Run npm test and we’re presented with all green tests!

Testing the DOM using Node

So far we have the ability to test JavaScript code, but what if we’d like to test a function which makes use of the DOM? Node doesn’t have a DOM tree, so how do we get around this?

One option is to use a combination of a test runner and a browser — a popular combination is Karma and PhantomJS. These offer a lot of benefits like being able to test against real browsers, run UI tests, take screenshots, and the ability to be run as part of a CI process.

However, they typically come with a fairly large overhead, so running lots of small tests can take minutes at a time. Wouldn’t it be great if there was a JavaScript implementation of the DOM?

Welcome to the stage; jsdom!


jsdom is described as “A JavaScript implementation of the WHATWG DOM and HTML standards, for use with Node.js“.

It supports the DOM, HTML, canvas, and many other web platform APIs, making it ideal for our requirements.

Because it’s purely JavaScript, jsdom has very little overhead when creating a new document instance which means that tests run quickly.

There is a downside to using a JavaScript implementation over an actual browser – you are putting your trust in the standards being implemented and tested correctly, and any inconsistencies between browsers will not be detected. This is a deal breaker for some, but for the purposes of unit testing I think it is a reasonable risk to take; jsdom has been around since early 2010, is actively maintained, and thoroughly tested. If you are looking to write UI tests then a combination of something like Karma and PhantomJS may be a better fit for you.

Integrating jsdom

Setting up jsdom can be a daunting task, the documentation is great, but very lengthy and goes into a lot of detail (you should still read it!). Luckily a package called browser-env can help us out.

Add browser-env to the project npm install browser-env --save-dev.

Create a helpers directory (which is ignored by convention when using AVA) inside test, then add setup-browser-env.js with the contents

We need to tell AVA to require this module before any of the tests are run so that browser-env can create the full browser environment before any DOM references are encountered. Inside your package.json add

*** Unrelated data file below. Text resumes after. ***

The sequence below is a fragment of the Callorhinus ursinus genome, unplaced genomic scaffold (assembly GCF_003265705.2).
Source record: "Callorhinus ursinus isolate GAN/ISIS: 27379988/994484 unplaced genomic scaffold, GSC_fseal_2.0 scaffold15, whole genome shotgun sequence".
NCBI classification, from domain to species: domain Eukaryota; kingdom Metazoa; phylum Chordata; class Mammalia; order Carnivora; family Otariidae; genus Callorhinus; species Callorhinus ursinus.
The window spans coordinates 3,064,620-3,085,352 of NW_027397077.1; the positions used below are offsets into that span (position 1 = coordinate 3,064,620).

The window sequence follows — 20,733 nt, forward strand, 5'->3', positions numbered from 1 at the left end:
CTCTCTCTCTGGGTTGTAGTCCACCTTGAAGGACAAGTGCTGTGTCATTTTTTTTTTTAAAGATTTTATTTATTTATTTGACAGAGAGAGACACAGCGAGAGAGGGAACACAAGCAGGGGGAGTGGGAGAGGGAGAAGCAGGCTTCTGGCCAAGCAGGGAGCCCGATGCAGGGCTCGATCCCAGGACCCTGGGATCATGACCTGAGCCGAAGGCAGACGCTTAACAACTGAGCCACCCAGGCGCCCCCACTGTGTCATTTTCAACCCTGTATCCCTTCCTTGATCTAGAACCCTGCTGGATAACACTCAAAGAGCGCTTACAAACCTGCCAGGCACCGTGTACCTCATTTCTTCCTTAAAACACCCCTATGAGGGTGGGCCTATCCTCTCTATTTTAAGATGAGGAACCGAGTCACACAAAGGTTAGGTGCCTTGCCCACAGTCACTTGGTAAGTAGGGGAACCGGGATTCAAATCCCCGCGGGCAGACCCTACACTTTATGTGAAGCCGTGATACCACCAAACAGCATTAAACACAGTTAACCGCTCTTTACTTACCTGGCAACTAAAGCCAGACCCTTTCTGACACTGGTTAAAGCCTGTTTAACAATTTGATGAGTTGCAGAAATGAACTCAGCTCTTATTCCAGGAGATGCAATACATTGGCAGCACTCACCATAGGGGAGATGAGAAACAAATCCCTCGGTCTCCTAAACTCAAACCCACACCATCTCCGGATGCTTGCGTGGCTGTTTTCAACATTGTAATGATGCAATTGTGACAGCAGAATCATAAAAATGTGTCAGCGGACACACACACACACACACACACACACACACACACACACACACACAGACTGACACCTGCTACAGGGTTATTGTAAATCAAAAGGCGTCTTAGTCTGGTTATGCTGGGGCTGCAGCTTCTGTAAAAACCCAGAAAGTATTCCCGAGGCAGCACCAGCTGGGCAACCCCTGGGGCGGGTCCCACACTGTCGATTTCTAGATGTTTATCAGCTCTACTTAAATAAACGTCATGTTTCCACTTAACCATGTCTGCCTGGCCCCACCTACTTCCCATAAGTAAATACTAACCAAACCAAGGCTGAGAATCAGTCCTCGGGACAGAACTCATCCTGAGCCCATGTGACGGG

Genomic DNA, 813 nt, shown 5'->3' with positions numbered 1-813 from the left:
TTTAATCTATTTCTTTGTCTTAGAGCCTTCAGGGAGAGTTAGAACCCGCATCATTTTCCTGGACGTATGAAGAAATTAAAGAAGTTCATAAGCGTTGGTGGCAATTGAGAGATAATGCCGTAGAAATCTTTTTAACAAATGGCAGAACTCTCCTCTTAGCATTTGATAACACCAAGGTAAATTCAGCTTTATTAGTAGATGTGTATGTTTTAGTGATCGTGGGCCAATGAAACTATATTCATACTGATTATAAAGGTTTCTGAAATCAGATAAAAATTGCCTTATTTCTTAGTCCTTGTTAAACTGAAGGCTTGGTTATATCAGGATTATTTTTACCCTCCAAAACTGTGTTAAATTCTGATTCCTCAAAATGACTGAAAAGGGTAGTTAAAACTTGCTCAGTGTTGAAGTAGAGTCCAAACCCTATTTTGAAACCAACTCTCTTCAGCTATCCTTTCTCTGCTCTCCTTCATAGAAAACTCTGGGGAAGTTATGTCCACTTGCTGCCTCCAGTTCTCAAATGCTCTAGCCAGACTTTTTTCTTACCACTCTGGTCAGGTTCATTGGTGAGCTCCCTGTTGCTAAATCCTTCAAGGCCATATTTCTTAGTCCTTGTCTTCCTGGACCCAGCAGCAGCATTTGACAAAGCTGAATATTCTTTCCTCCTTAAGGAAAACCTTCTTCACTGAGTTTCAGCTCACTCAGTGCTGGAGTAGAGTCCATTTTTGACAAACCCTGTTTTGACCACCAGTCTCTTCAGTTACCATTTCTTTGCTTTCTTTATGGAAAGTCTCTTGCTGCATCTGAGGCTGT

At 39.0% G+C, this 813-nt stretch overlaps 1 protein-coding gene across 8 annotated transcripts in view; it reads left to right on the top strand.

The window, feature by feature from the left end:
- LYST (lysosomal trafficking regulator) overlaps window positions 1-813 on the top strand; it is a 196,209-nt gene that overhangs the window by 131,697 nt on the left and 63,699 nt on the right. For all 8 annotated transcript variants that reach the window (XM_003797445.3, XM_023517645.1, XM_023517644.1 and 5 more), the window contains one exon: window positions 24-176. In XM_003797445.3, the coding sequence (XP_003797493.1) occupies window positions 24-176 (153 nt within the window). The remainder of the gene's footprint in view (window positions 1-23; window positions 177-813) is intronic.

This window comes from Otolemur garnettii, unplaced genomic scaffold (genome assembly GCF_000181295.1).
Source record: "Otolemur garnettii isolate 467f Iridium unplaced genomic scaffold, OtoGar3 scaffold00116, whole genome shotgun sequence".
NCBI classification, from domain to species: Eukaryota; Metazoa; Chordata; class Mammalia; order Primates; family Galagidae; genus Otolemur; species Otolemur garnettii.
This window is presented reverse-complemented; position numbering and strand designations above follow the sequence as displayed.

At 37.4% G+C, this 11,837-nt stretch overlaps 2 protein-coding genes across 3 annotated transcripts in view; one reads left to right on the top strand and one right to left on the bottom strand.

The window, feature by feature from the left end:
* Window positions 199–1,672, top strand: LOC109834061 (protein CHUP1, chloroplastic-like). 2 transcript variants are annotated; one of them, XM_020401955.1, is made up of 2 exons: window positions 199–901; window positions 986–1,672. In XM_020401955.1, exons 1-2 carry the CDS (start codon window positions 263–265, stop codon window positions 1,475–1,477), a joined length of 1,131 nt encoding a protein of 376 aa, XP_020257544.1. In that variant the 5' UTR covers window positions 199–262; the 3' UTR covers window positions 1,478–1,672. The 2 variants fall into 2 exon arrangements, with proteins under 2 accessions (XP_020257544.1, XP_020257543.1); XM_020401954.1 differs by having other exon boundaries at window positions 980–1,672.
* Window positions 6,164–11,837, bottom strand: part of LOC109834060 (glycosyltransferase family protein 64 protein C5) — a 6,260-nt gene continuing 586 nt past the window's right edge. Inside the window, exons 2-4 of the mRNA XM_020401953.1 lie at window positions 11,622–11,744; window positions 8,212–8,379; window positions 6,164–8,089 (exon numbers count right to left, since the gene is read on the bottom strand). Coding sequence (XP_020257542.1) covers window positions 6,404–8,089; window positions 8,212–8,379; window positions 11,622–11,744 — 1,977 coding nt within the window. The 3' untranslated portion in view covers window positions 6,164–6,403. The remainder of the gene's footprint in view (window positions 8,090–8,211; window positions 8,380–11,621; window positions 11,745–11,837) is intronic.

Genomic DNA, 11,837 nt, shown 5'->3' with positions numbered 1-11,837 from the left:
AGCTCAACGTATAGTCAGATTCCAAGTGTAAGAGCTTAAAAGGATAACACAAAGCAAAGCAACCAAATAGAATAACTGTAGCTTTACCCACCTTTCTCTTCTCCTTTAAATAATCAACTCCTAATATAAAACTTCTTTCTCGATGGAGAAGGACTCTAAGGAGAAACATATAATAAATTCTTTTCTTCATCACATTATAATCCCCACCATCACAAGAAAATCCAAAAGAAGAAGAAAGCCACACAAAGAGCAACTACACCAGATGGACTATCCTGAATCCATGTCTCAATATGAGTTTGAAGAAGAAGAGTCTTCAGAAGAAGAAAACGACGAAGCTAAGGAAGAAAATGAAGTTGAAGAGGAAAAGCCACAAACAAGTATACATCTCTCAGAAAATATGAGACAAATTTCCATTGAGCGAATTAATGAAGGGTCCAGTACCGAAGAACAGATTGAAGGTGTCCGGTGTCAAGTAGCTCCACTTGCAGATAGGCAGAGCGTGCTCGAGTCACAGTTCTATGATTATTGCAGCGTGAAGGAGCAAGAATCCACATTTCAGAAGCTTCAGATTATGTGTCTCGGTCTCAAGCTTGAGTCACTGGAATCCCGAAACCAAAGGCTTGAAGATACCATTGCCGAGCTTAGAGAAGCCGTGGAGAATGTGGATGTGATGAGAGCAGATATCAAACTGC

Note: You may have noticed that this file is written in ES5. This is because AVA will transpile ES2015 code in the tests, yet it won’t transpile any modules imported or, in this case, required from outside the tests — see the transpiling source files section.

Testing the DOM

Let’s write a test which makes use of the document global which has been provided thanks to jsdom. Add a new test to the end of demo.test.js:

First, we add a paragraph element with some text to the document body, then query for that element using document.querySelector, and finally, we verify that the selected paragraph tag has an innerHTML value equal to 'Hello, world'.

Run the tests with npm test

Congratulations, you’ve just unit-tested the (virtual) DOM!

Test coverage with nyc

As a bonus let’s quickly set up some test coverage. Because AVA runs each test file in a separate Node.js process, we need a code coverage tool which supports this. nyc ticks the box — it’s basically istanbul with support for subprocesses.

Add it to the project with npm install nyc --save-dev, then update the test npm script by adding nyc before the call to ava:

You’ll also need to update the Babel config to tell it to include source maps when developing so that the reporter can output the correct lines for the transpiled code:

Run the tests and witness the awesome code coverage table!

What next?

If you’re interested in what else you can do with AVA, have a look through the AVA readme, check out the AVA recipe docs, read about common pitfalls, and listen to this JavaScript Air podcast episode. I’d also recommend looking into setting up linting for your code.

You can browse the source code for this blog post on GitHub.

So, now you have no excuse for not testing your front-end JavaScript!

Damian Mullins is a UI Engineer at Just Eat. Progressive enhancement advocate, web standards supporter, JavaScript enthusiast.


Calabash Page Objects

Faster development of Calabash tests

While creating the page object classes in our Calabash mobile test suites at JUST EAT, we found ourselves repeating a lot of actions when waiting for, scrolling to and interacting with elements on the screen. We abstracted these actions into a library to avoid this unnecessary duplication of code and made these actions agnostic to screen size. This library has now been published as a ruby gem called calabash-page-objects.

Why use this?

Dealing with small screens

Sometimes you have to scroll to elements on small screens but not on larger screens. We initially used if-statements dealing with an environment variable for ‘small screen’ inside your test code – not good!

We wrote a method to scroll to an element if it wasn’t immediately there. This method was then included in many of the methods available to our elements; touching, inputting text, asserting presence etc.

Multiple scrollable views

When attempting to use Calabash’s default scroll method, we noticed that sometimes it didn’t appear to scroll the view we wanted if there were multiple scrollable views on the screen.

After looking into the Calabash methods, we noticed that you could perform scroll actions on locators. We wrapped up this method in the gem too so that we could pass both the element we’re searching for and the view it belongs in into all the helper methods. This became the ‘parent’ parameter that the gem methods can optionally take.

How to use?

The calabash-page-objects gem exposes two element classes, one for iOS the other for Android. They are implemented in the same way regardless of the platform under test. These element classes have methods for, waiting for them to be visible, waiting for them to disappear, touching them, etc. These methods all take variables in a consistent format.